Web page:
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Intelligent systems engineering (ISE) is a blanket term used to refer to a variety of Artificial Intelligence (AI) approaches, including neural networks, evolutionary algorithms, model-based prediction and control, case-based diagnostic systems, conventional control theory, and symbolic AI. The term intelligent systems engineering is most frequently used in the context of AI applied to specific industrial challenges such as optimizing a process sequence in a sugar factory. This type of engineering tends to refer to the creation of short-term, narrow-task, marketable AI, rather than long-term, flexible, generally intelligent AI.
There exist university departments in a number of countries focusing on intelligent systems engineering. Both the terminology and general philosophy of ISE derive from a blend of mechanical and electrical engineering and computer science. ISE programs frequently exist within mechanical engineering departments.
Intelligent systems are usually meant to be coupled with robotics in industrial process settings, though they may be diagnostic systems connected only to passive sensors. Intelligent systems are meant to be adaptive, to solve problems as creatively as possible with minimal human input. The field has received substantial investment from both private sectors and the military.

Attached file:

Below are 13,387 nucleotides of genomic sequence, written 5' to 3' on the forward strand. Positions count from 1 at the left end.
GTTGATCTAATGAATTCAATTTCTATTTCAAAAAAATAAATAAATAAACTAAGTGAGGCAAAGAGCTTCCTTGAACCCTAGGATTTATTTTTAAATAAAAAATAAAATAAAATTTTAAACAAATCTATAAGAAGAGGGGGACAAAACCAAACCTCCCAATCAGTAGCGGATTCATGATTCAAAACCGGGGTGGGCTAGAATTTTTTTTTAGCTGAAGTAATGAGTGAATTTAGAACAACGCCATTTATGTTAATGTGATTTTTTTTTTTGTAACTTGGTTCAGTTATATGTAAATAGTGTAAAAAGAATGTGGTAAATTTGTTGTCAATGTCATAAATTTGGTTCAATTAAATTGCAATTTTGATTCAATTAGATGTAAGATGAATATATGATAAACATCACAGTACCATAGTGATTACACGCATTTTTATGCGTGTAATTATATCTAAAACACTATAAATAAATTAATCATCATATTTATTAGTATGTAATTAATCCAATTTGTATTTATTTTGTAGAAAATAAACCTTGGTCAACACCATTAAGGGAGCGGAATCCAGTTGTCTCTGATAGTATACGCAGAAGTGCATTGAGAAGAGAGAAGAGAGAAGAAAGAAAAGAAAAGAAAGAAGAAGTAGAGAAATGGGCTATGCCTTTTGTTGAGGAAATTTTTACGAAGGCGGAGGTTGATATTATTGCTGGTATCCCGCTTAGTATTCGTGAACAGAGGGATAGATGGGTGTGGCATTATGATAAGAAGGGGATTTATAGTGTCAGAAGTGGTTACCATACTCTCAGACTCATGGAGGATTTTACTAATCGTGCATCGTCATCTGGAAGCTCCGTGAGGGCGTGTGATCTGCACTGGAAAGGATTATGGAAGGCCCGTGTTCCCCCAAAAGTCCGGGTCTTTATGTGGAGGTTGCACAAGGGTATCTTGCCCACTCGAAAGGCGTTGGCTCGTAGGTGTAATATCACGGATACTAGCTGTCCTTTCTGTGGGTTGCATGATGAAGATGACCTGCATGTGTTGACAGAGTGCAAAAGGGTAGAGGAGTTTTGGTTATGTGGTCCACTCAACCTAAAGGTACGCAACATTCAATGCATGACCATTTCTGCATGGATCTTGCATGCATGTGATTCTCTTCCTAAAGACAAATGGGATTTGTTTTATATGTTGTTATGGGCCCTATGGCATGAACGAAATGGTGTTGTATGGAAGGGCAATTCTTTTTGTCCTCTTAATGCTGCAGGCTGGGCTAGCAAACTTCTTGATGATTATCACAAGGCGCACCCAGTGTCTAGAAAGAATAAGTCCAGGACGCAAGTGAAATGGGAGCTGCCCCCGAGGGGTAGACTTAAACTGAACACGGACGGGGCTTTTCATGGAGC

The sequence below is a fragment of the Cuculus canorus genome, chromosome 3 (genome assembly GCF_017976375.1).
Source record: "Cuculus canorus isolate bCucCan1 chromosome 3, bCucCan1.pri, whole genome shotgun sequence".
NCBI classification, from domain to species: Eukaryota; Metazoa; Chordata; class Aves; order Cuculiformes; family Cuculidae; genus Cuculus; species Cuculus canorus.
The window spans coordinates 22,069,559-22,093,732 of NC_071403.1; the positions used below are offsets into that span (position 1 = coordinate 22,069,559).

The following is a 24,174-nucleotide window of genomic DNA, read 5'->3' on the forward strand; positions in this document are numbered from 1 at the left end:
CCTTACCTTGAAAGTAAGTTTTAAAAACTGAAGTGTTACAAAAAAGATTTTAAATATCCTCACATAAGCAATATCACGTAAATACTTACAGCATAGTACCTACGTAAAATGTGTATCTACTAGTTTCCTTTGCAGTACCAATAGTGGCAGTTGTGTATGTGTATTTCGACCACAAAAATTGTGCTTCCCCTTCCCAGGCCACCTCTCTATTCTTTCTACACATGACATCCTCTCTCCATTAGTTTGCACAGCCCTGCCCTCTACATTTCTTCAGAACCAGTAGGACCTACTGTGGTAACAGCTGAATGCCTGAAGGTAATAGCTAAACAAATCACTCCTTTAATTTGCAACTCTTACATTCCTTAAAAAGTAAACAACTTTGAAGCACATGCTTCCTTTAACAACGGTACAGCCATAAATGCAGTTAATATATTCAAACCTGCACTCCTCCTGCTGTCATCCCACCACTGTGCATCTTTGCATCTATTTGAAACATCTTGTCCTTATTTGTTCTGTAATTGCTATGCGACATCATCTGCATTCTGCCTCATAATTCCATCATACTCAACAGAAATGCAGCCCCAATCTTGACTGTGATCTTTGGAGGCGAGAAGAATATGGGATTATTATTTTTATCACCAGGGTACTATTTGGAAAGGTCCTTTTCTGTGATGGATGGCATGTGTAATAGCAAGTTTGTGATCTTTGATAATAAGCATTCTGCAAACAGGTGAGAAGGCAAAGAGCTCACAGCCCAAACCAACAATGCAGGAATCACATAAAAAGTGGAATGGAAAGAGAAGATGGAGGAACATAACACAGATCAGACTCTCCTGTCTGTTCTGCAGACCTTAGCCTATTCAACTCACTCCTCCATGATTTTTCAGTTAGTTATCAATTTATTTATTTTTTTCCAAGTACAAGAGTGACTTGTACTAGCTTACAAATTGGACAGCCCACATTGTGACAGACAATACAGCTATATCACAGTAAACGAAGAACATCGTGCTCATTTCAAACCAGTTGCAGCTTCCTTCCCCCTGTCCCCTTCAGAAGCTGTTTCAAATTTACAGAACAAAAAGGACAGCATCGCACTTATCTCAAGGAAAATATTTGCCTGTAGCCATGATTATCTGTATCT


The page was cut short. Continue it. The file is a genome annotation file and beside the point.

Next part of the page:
Intelligent systems generally follow a sequence of events in diagnosing and addressing a potential problem. First, the system identifies and defines the problem. Then it identifies evaluation criteria to apply to the situation, which it uses to generate a set of alternatives to the problem.
There is an iterative search for a solution and evaluation of potential solutions, until a choice and recommendation is made. Then, sometimes with human go-ahead required, the solution is implemented. Intelligent systems take some of the stress off humans, automatically solving the simplest of the many thousands of problems that come up in industrial process settings.
Intelligent systems engineering seeks to create sensor networks that not only take numerical readings, but also act as virtual observers, integrating sense data and making generalizations. As our technological infrastructure becomes continuously more complex, many workers welcome artificial assistance in diagnosing and solving problems.
In a way because information technology is interesting in the way that it mimics the way human beings have been gathering, storing, sharing and manipulating information since about 3000 BC. As it says above, it’s a form of problem-solving.
Of course, there still needs to be a human catalyst to get things moving, and that brings to mind downsides of IT, like copyright breaches, hackers, spam emails and spyware.
Is this a way of having a computer “think” for itself?
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